Probably the most iconic areas are the old city (Ciutat Vella), which dates from even before Roman times, and the Eixample, which grew during the 1888 Barcelona Universal Exposition era. The Eixample in particular is known for its many Modernist-style buildings, which include famous building like Casa Batllo and La Pedrera among thousands more. (Oh, and in case you haven't been here or aren't familiar, Modernism is what Art Nouveau is called in Barcelona.)
One district that's not as well known for Modernist-era buildings is the Raval. This neighborhood developed just outside (or, to the left of) Barcelona's second, "newer" city wall, which ran down where La Rambla is today between the older Gothic and newer Poble Sec neighborhoods.
So when we recently found a Friday night Modernist tour and Raval bar crawl in a locals-only discount pack, we couldn't resist.
The Raval has always been working-class and, more recently, a bit hippy/artsy. It was (is?) known as Barcelona's red-light district complete with bordellos, sketchy drinking establishments, dance halls like La Paloma below, and other places you'd prefer your teenage daughter not go.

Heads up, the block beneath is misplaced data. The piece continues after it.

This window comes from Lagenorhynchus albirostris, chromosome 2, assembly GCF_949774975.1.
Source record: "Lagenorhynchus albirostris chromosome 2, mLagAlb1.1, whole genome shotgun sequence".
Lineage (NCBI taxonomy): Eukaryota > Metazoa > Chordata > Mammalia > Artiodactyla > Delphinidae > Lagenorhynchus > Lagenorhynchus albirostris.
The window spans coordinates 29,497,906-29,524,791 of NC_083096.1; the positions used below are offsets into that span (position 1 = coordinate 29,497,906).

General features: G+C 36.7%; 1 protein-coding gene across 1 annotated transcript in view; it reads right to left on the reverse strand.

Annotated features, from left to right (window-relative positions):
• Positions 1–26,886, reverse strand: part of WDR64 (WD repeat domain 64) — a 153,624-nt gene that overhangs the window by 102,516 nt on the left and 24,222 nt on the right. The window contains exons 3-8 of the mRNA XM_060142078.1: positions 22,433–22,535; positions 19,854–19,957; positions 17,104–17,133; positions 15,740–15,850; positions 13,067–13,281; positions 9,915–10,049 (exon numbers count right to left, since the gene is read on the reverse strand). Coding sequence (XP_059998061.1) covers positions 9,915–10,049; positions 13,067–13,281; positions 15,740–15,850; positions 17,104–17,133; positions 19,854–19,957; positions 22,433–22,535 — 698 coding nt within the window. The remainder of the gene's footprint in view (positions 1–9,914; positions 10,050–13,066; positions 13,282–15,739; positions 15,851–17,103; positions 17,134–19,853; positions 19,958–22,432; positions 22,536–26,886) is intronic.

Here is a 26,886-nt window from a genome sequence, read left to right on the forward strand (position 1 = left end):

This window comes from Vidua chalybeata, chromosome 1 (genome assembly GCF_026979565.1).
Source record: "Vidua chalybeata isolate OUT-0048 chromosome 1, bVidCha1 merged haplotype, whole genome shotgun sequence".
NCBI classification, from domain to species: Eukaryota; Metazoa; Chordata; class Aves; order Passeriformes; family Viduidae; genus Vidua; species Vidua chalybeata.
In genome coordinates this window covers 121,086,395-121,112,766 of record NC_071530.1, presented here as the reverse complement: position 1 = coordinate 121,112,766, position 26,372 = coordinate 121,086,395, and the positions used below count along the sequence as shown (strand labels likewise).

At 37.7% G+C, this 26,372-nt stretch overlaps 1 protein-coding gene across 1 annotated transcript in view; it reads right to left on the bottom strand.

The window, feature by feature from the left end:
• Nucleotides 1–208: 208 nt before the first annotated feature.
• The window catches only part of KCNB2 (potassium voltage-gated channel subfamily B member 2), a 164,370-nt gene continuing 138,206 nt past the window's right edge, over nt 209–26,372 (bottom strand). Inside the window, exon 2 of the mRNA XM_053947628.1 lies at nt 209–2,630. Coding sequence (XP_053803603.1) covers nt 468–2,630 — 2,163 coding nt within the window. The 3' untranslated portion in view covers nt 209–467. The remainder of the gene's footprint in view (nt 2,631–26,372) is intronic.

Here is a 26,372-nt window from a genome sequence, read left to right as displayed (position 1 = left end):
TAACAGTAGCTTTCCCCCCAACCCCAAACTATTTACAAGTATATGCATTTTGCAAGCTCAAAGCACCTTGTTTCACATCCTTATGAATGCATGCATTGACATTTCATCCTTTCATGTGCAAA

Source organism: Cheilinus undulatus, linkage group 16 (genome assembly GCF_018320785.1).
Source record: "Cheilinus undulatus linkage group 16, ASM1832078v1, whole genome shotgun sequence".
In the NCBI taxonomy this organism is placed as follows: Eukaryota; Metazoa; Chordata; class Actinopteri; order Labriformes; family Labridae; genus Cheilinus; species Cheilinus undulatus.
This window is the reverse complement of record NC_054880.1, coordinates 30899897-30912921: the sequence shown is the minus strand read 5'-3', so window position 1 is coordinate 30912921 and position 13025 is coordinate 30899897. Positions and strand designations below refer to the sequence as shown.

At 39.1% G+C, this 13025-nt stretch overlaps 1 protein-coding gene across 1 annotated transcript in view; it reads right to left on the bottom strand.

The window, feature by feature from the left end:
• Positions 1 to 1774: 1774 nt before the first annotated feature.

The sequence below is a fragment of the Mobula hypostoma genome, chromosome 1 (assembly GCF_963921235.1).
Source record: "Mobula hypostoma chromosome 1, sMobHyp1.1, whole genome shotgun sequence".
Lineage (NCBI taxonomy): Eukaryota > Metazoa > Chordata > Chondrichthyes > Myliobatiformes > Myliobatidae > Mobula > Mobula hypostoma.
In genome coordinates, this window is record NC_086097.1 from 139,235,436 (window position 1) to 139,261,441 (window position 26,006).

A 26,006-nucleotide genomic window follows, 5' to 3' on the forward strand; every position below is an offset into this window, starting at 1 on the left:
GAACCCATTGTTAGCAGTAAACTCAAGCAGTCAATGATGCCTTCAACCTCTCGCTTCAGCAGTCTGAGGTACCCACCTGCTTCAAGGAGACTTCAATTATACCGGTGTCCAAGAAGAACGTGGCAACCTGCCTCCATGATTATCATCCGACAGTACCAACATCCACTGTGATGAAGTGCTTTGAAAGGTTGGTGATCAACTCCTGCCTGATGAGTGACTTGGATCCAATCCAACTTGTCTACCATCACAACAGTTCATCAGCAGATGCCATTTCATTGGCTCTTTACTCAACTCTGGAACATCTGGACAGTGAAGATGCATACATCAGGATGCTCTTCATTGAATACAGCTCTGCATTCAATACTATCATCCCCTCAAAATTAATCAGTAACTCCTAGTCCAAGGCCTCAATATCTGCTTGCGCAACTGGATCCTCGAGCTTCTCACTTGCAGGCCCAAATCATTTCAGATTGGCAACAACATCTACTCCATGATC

Many of these businesses developed as people began to have the time and money to eat and drink outside the house. Stuff we take for granted, such as restaurants and bars, didn't become "a thing" until the mid-1800s. The nearby Rambla and Passeig de Gracia are probably the best examples of this societal change in Barcelona.
Even today, I'd venture a guess that the vast majority of Barcelona natives rarely go to the Raval. It's still has a somewhat-bad reputation and remains, well, let's say, a bit "rough". One of our stops was at the Bar Mariella, which is located right in the mix of what gives the Raval its reputation. An old artist-and-absinthe place, it bills itself as the oldest continuously-operating bar in Barcelona.
Like pretty much every other bar in Europe, Hemingway used to hang out here (that guy got around!) as did a bunch of other famous folks in their day. Who knows if that was/is the case, but today it seems to be mostly drunken students and tourists. It's intentionally un-renovated complete with peeling paint, black sticky muck on the "decorative" liquor bottles, and a flavor you can, umm, taste when you walk through the door.
The tour included a drink of our choice at the last bar we visited, the London Bar, which is just up from Palau Guell. I, of course, opted for the absinthe, which included getting to watch the dramatic preparation process.
Absinthe, if you haven't had one, is something like a flaming Jagermeister. Here's a video of the preparation:
Even after living in Barcelona this long, I am still learning so much about the city's history, which our excellent guide brought to life. Now, onto the next tour!